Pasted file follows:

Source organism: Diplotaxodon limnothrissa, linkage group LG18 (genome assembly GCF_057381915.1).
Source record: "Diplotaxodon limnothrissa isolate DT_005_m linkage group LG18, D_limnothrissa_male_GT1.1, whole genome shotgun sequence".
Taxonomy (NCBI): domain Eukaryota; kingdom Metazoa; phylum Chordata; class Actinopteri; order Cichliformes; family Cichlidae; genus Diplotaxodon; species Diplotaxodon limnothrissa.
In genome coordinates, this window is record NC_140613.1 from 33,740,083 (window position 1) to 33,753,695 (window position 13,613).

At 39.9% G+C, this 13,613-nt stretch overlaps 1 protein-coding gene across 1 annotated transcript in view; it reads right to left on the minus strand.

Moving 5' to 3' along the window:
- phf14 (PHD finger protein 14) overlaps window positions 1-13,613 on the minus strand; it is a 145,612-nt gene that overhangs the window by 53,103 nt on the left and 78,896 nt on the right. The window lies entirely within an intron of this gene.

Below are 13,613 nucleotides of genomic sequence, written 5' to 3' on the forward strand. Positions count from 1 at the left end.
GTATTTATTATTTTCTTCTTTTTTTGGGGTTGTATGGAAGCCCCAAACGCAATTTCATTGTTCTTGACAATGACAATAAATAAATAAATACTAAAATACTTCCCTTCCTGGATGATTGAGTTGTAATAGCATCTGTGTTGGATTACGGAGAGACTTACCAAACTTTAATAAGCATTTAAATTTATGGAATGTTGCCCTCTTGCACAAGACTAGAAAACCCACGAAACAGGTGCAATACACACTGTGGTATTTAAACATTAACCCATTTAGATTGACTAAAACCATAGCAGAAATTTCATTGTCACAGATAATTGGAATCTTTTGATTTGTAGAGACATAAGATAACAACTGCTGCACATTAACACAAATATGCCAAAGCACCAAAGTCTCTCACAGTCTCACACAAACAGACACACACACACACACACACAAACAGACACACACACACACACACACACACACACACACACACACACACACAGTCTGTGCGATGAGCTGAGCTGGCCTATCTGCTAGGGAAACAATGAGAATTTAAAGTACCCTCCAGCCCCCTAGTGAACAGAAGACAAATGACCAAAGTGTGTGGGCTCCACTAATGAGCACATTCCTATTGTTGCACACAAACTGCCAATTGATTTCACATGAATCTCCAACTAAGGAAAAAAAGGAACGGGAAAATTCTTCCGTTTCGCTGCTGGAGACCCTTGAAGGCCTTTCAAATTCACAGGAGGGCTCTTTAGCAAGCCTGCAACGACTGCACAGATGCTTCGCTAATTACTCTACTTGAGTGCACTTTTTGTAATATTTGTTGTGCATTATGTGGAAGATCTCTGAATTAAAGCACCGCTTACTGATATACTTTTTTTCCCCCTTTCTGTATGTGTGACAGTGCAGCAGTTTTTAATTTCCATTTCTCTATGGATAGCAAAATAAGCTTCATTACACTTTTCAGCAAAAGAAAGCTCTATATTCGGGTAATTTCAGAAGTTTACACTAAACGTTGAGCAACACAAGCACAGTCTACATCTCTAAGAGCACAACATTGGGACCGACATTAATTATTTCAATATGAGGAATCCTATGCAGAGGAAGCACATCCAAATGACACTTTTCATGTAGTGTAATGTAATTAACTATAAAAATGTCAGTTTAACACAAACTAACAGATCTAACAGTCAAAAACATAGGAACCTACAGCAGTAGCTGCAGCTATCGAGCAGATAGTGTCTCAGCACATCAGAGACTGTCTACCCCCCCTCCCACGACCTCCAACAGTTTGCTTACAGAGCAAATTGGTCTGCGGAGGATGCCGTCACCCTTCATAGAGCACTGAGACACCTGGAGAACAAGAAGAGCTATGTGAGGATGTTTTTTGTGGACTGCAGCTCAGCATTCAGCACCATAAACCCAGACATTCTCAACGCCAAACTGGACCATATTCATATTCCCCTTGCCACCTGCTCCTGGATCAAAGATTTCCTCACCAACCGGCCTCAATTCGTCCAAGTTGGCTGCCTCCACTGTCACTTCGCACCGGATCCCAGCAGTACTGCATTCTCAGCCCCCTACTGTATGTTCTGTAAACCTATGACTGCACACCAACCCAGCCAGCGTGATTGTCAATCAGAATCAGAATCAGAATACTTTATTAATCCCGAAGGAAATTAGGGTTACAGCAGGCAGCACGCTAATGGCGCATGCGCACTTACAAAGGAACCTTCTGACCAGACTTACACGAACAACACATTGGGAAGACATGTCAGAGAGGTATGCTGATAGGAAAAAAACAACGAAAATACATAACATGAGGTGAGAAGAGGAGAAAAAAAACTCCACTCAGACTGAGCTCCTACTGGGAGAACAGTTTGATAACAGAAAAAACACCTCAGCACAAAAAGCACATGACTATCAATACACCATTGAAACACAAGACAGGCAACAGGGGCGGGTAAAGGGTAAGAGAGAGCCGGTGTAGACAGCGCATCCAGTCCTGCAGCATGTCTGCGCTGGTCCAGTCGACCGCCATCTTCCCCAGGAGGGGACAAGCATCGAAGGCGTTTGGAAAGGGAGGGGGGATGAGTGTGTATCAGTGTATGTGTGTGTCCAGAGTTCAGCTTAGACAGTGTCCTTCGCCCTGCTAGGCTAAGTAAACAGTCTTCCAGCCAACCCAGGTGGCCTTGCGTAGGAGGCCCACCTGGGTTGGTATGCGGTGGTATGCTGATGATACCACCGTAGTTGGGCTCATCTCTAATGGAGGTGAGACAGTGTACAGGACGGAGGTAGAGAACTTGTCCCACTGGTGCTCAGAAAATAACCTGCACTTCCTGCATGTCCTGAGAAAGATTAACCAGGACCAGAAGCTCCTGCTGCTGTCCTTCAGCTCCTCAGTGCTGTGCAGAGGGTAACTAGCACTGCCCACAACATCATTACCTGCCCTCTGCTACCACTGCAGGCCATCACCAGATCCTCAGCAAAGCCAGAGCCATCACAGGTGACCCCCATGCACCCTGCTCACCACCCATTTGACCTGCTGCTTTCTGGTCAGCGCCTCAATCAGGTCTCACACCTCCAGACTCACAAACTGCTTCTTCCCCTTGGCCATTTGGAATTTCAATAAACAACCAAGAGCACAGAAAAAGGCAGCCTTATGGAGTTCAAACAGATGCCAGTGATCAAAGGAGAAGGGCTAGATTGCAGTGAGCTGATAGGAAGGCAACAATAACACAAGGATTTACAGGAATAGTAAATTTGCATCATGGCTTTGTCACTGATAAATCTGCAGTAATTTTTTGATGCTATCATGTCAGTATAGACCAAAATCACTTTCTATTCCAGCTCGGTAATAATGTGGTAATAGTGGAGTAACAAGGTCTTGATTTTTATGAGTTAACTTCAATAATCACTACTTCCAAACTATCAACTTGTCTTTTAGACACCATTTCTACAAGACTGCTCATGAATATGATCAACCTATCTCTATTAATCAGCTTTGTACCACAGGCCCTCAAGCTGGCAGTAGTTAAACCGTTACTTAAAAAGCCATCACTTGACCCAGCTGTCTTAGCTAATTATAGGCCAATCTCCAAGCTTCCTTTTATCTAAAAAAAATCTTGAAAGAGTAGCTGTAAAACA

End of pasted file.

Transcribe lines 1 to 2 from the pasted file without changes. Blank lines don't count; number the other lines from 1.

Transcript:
Source organism: Diplotaxodon limnothrissa, linkage group LG18 (genome assembly GCF_057381915.1).
Source record: "Diplotaxodon limnothrissa isolate DT_005_m linkage group LG18, D_limnothrissa_male_GT1.1, whole genome shotgun sequence".